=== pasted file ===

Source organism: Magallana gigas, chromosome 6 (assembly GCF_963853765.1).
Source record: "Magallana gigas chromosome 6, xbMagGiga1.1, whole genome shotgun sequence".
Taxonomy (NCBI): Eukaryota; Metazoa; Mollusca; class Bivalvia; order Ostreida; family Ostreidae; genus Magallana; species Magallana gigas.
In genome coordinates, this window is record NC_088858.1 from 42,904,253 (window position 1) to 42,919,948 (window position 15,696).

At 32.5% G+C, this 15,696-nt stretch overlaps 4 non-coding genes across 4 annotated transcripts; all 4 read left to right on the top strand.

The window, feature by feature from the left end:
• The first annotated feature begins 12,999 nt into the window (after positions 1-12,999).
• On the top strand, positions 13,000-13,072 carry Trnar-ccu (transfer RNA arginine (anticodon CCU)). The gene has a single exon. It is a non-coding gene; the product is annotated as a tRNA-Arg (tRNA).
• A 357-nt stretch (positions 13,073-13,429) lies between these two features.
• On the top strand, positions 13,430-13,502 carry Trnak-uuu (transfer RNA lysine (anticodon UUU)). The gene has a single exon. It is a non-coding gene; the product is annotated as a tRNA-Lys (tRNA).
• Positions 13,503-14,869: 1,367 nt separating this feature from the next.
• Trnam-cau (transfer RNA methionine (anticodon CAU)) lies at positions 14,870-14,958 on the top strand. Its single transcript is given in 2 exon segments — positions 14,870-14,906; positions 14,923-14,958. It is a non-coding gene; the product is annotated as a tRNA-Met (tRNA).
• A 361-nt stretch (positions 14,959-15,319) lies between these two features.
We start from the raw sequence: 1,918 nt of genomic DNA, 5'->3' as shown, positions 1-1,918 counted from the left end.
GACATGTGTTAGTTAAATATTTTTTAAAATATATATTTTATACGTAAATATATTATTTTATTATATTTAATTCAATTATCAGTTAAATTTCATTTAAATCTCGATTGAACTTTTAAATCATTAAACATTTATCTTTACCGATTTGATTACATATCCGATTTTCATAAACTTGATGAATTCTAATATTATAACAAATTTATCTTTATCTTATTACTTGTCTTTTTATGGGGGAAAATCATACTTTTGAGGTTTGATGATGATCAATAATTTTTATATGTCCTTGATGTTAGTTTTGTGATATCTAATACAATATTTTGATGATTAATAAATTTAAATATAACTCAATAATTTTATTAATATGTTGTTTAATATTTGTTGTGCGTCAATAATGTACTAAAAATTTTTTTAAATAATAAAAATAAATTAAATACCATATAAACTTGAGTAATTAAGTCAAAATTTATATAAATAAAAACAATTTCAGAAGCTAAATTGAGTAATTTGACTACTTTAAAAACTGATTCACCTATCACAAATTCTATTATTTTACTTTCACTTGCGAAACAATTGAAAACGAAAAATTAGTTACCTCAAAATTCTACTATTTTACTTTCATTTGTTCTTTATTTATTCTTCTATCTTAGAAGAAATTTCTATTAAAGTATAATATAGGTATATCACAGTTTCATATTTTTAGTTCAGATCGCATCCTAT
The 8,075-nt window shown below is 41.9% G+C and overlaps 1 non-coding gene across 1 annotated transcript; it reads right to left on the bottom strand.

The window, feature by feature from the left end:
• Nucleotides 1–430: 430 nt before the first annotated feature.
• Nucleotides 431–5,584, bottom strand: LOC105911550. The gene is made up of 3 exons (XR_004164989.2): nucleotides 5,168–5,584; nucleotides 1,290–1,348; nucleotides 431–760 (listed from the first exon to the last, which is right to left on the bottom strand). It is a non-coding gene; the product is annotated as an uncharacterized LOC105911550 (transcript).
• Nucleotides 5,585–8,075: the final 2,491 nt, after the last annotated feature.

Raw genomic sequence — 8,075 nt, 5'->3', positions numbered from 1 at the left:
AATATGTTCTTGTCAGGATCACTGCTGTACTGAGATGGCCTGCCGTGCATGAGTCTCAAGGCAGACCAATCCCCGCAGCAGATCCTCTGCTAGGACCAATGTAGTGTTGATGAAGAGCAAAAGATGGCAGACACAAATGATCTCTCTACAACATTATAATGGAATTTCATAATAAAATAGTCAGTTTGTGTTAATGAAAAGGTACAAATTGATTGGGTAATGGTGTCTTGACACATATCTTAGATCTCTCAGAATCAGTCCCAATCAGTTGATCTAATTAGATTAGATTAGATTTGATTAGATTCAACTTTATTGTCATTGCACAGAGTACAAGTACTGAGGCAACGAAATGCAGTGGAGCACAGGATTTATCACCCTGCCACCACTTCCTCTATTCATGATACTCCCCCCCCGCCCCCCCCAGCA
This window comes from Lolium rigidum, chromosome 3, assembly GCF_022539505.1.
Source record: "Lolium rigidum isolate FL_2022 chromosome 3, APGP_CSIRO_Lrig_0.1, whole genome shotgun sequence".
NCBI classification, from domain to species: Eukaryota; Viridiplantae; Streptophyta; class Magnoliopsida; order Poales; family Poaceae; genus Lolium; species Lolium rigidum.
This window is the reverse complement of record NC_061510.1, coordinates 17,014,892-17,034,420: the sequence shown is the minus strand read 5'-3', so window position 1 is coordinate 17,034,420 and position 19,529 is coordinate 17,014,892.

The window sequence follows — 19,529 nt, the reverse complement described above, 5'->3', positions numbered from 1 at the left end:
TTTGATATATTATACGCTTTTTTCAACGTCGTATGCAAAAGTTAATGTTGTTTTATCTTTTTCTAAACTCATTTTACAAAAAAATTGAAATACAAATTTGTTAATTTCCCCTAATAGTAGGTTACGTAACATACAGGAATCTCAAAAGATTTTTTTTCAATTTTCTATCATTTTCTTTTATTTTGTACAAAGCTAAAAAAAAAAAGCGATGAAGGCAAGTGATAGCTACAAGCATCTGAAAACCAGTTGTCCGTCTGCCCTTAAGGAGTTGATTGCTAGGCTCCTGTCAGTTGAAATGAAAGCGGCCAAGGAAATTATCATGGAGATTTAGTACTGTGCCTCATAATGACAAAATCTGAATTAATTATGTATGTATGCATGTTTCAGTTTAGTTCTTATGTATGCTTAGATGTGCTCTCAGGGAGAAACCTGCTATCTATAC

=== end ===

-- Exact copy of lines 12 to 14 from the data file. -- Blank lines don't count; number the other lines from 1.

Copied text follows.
• Trnam-cau (transfer RNA methionine (anticodon CAU)) lies at positions 14,870-14,958 on the top strand. Its single transcript is given in 2 exon segments — positions 14,870-14,906; positions 14,923-14,958. It is a non-coding gene; the product is annotated as a tRNA-Met (tRNA).
• A 361-nt stretch (positions 14,959-15,319) lies between these two features.
We start from the raw sequence: 1,918 nt of genomic DNA, 5'->3' as shown, positions 1-1,918 counted from the left end.